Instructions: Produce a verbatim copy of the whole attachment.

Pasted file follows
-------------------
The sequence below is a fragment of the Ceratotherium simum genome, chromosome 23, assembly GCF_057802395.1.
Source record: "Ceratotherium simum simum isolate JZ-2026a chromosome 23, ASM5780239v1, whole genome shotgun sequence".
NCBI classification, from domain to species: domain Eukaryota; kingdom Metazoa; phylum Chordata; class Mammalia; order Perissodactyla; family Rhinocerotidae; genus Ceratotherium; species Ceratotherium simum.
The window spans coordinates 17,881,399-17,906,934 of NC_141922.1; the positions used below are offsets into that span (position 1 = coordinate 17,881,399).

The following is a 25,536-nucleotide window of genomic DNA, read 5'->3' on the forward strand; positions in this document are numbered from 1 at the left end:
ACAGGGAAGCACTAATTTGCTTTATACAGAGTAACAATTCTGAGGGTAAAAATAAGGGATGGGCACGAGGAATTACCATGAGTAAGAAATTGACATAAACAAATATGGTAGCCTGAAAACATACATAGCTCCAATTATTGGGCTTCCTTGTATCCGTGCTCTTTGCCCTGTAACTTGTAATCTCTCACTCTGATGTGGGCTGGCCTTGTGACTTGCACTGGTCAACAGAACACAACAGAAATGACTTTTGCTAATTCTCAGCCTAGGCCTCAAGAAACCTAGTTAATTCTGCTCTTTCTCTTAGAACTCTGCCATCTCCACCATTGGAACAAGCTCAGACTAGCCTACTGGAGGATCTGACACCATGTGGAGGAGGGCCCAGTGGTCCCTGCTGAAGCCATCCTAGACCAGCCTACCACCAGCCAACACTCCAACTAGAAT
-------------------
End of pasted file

The sequence below is a fragment of the Ceratotherium simum genome, chromosome 23, assembly GCF_057802395.1.
Source record: "Ceratotherium simum simum isolate JZ-2026a chromosome 23, ASM5780239v1, whole genome shotgun sequence".
NCBI classification, from domain to species: domain Eukaryota; kingdom Metazoa; phylum Chordata; class Mammalia; order Perissodactyla; family Rhinocerotidae; genus Ceratotherium; species Ceratotherium simum.
The window spans coordinates 17,881,399-17,906,934 of NC_141922.1; the positions used below are offsets into that span (position 1 = coordinate 17,881,399).

The following is a 25,536-nucleotide window of genomic DNA, read 5'->3' on the forward strand; positions in this document are numbered from 1 at the left end:
ACAGGGAAGCACTAATTTGCTTTATACAGAGTAACAATTCTGAGGGTAAAAATAAGGGATGGGCACGAGGAATTACCATGAGTAAGAAATTGACATAAACAAATATGGTAGCCTGAAAACATACATAGCTCCAATTATTGGGCTTCCTTGTATCCGTGCTCTTTGCCCTGTAACTTGTAATCTCTCACTCTGATGTGGGCTGGCCTTGTGACTTGCACTGGTCAACAGAACACAACAGAAATGACTTTTGCTAATTCTCAGCCTAGGCCTCAAGAAACCTAGTTAATTCTGCTCTTTCTCTTAGAACTCTGCCATCTCCACCATTGGAACAAGCTCAGACTAGCCTACTGGAGGATCTGACACCATGTGGAGGAGGGCCCAGTGGTCCCTGCTGAAGCCATCCTAGACCAGCCTACCACCAGCCAACACTCCAACTAGAAT